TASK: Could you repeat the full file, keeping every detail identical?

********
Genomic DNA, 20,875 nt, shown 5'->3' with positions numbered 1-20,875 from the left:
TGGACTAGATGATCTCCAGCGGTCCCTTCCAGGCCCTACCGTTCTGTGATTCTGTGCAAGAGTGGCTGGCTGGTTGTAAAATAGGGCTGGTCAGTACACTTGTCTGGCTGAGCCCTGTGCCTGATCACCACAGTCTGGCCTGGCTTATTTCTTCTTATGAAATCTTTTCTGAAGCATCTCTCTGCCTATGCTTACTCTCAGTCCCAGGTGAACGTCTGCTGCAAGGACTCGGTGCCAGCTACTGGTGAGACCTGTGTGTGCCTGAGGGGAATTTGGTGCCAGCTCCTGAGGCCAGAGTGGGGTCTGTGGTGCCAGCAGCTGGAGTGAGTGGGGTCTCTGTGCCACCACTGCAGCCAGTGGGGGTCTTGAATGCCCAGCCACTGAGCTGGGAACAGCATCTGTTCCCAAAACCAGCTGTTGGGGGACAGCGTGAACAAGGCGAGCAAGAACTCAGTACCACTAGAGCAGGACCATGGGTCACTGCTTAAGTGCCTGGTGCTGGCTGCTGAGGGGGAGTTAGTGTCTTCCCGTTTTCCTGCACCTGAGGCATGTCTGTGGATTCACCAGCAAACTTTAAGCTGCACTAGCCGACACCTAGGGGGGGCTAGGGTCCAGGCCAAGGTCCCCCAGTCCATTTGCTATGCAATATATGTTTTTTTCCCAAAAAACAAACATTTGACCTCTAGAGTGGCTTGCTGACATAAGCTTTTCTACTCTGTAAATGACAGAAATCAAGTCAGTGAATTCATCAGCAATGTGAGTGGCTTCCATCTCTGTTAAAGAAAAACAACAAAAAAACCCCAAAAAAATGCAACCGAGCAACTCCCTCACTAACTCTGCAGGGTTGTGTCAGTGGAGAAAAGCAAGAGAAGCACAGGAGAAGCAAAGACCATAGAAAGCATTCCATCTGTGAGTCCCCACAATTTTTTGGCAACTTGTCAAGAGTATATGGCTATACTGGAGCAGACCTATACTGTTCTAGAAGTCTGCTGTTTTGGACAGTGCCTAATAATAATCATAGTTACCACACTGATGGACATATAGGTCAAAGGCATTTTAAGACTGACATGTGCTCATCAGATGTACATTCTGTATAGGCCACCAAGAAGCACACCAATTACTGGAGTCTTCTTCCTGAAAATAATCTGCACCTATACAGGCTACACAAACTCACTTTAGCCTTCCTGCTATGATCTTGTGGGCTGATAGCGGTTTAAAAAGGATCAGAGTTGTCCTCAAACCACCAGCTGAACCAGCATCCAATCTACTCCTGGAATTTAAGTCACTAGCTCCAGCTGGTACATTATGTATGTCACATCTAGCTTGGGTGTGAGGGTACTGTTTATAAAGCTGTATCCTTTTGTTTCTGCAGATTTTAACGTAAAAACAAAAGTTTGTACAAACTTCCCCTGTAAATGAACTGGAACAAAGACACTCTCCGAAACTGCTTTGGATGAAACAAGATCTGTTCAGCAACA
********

Genomic DNA, 20,875 nt, shown 5'->3' with positions numbered 1-20,875 from the left:
TGGACTAGATGATCTCCAGCGGTCCCTTCCAGGCCCTACCGTTCTGTGATTCTGTGCAAGAGTGGCTGGCTGGTTGTAAAATAGGGCTGGTCAGTACACTTGTCTGGCTGAGCCCTGTGCCTGATCACCACAGTCTGGCCTGGCTTATTTCTTCTTATGAAATCTTTTCTGAAGCATCTCTCTGCCTATGCTTACTCTCAGTCCCAGGTGAACGTCTGCTGCAAGGACTCGGTGCCAGCTACTGGTGAGACCTGTGTGTGCCTGAGGGGAATTTGGTGCCAGCTCCTGAGGCCAGAGTGGGGTCTGTGGTGCCAGCAGCTGGAGTGAGTGGGGTCTCTGTGCCACCACTGCAGCCAGTGGGGGTCTTGAATGCCCAGCCACTGAGCTGGGAACAGCATCTGTTCCCAAAACCAGCTGTTGGGGGACAGCGTGAACAAGGCGAGCAAGAACTCAGTACCACTAGAGCAGGACCATGGGTCACTGCTTAAGTGCCTGGTGCTGGCTGCTGAGGGGGAGTTAGTGTCTTCCCGTTTTCCTGCACCTGAGGCATGTCTGTGGATTCACCAGCAAACTTTAAGCTGCACTAGCCGACACCTAGGGGGGGCTAGGGTCCAGGCCAAGGTCCCCCAGTCCATTTGCTATGCAATATATGTTTTTTTCCCAAAAAACAAACATTTGACCTCTAGAGTGGCTTGCTGACATAAGCTTTTCTACTCTGTAAATGACAGAAATCAAGTCAGTGAATTCATCAGCAATGTGAGTGGCTTCCATCTCTGTTAAAGAAAAACAACAAAAAAACCCCAAAAAAATGCAACCGAGCAACTCCCTCACTAACTCTGCAGGGTTGTGTCAGTGGAGAAAAGCAAGAGAAGCACAGGAGAAGCAAAGACCATAGAAAGCATTCCATCTGTGAGTCCCCACAATTTTTTGGCAACTTGTCAAGAGTATATGGCTATACTGGAGCAGACCTATACTGTTCTAGAAGTCTGCTGTTTTGGACAGTGCCTAATAATAATCATAGTTACCACACTGATGGACATATAGGTCAAAGGCATTTTAAGACTGACATGTGCTCATCAGATGTACATTCTGTATAGGCCACCAAGAAGCACACCAATTACTGGAGTCTTCTTCCTGAAAATAATCTGCACCTATACAGGCTACACAAACTCACTTTAGCCTTCCTGCTATGATCTTGTGGGCTGATAGCGGTTTAAAAAGGATCAGAGTTGTCCTCAAACCACCAGCTGAACCAGCATCCAATCTACTCCTGGAATTTAAGTCACTAGCTCCAGCTGGTACATTATGTATGTCACATCTAGCTTGGGTGTGAGGGTACTGTTTATAAAGCTGTATCCTTTTGTTTCTGCAGATTTTAACGTAAAAACAAAAGTTTGTACAAACTTCCCCTGTAAATGAACTGGAACAAAGACACTCTCCGAAACTGCTTTGGATGAAACAAGATCTGTTCAGCAACA